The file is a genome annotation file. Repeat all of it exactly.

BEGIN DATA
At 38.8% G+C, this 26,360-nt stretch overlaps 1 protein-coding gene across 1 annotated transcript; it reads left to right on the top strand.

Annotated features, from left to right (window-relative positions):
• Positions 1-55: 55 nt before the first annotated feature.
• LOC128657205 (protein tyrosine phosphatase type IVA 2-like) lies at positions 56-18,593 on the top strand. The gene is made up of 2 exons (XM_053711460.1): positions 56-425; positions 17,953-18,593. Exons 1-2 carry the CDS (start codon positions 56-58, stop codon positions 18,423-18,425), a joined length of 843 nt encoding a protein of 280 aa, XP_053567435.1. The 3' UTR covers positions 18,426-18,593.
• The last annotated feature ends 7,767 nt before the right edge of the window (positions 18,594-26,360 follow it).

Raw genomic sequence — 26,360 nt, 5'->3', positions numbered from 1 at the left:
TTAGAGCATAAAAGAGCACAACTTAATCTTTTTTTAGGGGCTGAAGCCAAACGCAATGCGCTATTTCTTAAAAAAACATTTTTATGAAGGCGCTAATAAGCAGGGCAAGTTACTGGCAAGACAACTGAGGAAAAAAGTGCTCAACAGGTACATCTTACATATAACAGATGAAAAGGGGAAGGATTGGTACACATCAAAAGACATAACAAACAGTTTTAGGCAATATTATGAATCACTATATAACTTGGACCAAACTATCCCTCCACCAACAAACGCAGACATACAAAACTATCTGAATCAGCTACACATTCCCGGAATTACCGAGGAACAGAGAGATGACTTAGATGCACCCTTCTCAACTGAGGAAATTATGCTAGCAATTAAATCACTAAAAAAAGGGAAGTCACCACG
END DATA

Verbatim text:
At 38.8% G+C, this 26,360-nt stretch overlaps 1 protein-coding gene across 1 annotated transcript; it reads left to right on the top strand.

Annotated features, from left to right (window-relative positions):
• Positions 1-55: 55 nt before the first annotated feature.
• LOC128657205 (protein tyrosine phosphatase type IVA 2-like) lies at positions 56-18,593 on the top strand. The gene is made up of 2 exons (XM_053711460.1): positions 56-425; positions 17,953-18,593. Exons 1-2 carry the CDS (start codon positions 56-58, stop codon positions 18,423-18,425), a joined length of 843 nt encoding a protein of 280 aa, XP_053567435.1. The 3' UTR covers positions 18,426-18,593.
• The last annotated feature ends 7,767 nt before the right edge of the window (positions 18,594-26,360 follow it).

Raw genomic sequence — 26,360 nt, 5'->3', positions numbered from 1 at the left:
TTAGAGCATAAAAGAGCACAACTTAATCTTTTTTTAGGGGCTGAAGCCAAACGCAATGCGCTATTTCTTAAAAAAACATTTTTATGAAGGCGCTAATAAGCAGGGCAAGTTACTGGCAAGACAACTGAGGAAAAAAGTGCTCAACAGGTACATCTTACATATAACAGATGAAAAGGGGAAGGATTGGTACACATCAAAAGACATAACAAACAGTTTTAGGCAATATTATGAATCACTATATAACTTGGACCAAACTATCCCTCCACCAACAAACGCAGACATACAAAACTATCTGAATCAGCTACACATTCCCGGAATTACCGAGGAACAGAGAGATGACTTAGATGCACCCTTCTCAACTGAGGAAATTATGCTAGCAATTAAATCACTAAAAAAAGGGAAGTCACCACG